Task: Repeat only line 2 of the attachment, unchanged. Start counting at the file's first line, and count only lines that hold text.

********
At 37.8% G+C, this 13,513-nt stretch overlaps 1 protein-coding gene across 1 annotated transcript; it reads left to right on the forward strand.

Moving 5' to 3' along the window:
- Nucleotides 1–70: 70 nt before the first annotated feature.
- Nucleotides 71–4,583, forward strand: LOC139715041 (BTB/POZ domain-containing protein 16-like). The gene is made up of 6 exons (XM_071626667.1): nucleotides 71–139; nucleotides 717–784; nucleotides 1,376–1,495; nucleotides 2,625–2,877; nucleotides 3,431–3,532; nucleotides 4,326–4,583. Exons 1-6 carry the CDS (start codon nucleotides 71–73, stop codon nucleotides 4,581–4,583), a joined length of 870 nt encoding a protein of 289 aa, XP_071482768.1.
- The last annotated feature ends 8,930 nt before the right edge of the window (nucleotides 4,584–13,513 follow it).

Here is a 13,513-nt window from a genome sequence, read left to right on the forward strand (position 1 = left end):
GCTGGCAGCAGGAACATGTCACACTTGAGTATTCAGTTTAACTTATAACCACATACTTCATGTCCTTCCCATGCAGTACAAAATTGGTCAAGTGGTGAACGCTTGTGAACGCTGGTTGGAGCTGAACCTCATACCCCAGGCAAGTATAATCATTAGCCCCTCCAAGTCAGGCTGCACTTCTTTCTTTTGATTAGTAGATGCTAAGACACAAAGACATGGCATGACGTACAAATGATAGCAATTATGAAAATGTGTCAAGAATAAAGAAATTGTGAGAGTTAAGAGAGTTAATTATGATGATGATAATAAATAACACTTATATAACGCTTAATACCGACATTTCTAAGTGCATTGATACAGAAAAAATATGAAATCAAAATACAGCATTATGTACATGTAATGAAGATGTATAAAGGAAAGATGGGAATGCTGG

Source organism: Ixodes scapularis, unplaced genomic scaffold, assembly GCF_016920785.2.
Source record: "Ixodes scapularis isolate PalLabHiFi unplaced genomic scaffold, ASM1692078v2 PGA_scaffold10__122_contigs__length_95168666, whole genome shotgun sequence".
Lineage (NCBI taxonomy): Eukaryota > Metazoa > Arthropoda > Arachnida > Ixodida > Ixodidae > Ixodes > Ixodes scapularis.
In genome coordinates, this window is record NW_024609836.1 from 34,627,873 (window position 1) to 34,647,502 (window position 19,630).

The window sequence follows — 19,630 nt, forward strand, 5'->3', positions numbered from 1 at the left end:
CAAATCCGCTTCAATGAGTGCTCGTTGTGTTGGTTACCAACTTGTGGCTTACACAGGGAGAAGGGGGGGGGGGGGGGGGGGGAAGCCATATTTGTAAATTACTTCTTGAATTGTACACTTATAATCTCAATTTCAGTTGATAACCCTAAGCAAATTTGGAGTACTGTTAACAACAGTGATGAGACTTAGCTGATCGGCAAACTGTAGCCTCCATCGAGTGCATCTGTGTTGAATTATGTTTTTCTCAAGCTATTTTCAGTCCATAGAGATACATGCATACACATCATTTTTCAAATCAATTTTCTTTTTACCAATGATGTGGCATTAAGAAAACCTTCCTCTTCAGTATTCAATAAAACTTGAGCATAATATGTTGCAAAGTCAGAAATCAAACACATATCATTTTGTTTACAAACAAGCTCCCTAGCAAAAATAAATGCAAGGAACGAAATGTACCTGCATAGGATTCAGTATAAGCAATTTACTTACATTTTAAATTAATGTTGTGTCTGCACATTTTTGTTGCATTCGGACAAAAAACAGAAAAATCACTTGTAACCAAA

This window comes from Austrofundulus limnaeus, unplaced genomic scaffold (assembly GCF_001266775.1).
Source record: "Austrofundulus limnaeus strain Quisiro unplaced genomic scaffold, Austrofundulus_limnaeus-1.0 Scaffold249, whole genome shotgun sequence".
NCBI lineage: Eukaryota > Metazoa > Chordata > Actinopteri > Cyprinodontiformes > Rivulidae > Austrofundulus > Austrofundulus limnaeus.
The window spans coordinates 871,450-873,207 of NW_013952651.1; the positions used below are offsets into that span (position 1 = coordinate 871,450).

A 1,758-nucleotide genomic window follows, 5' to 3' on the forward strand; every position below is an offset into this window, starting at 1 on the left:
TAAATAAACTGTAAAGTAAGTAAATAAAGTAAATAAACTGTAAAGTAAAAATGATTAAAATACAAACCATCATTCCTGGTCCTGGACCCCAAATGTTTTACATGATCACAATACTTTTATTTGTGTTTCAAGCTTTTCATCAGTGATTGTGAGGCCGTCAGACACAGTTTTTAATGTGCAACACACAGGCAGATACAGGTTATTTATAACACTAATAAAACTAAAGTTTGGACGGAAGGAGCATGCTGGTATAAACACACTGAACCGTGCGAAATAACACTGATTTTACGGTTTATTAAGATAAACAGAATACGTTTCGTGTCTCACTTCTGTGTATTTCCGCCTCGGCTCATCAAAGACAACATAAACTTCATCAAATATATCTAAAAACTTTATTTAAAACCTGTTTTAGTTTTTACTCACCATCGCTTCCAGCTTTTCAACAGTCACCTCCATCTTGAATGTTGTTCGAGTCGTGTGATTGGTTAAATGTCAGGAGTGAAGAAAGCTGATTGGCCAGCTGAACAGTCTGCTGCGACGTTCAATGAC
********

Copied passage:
Moving 5' to 3' along the window: